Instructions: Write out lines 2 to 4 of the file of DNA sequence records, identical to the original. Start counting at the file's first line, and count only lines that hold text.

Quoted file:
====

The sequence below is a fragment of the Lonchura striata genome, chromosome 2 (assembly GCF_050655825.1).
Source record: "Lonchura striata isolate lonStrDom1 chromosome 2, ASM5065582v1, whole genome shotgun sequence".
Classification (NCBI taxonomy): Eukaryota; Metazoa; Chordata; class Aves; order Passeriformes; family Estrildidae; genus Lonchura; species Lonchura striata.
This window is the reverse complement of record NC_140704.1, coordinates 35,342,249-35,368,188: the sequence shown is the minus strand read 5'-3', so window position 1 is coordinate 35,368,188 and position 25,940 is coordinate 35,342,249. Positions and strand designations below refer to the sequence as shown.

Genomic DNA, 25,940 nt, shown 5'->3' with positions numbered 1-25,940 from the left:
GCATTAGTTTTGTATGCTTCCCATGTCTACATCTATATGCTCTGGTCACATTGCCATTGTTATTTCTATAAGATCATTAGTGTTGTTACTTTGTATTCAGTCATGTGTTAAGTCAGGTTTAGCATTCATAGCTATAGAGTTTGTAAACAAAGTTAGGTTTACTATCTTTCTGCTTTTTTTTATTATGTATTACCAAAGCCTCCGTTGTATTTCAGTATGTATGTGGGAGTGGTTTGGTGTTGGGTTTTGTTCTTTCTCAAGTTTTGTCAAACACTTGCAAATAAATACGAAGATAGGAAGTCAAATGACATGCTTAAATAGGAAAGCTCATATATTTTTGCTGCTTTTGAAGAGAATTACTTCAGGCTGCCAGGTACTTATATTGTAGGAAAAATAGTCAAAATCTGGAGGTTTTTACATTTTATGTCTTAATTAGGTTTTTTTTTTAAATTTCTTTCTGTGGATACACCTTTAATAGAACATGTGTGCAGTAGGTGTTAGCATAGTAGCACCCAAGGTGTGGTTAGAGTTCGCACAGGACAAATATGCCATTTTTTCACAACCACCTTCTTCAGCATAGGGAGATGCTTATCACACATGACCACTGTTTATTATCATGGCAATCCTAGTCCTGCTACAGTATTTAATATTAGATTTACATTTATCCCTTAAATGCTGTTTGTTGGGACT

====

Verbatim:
Source record: "Lonchura striata isolate lonStrDom1 chromosome 2, ASM5065582v1, whole genome shotgun sequence".
Classification (NCBI taxonomy): Eukaryota; Metazoa; Chordata; class Aves; order Passeriformes; family Estrildidae; genus Lonchura; species Lonchura striata.
This window is the reverse complement of record NC_140704.1, coordinates 35,342,249-35,368,188: the sequence shown is the minus strand read 5'-3', so window position 1 is coordinate 35,368,188 and position 25,940 is coordinate 35,342,249. Positions and strand designations below refer to the sequence as shown.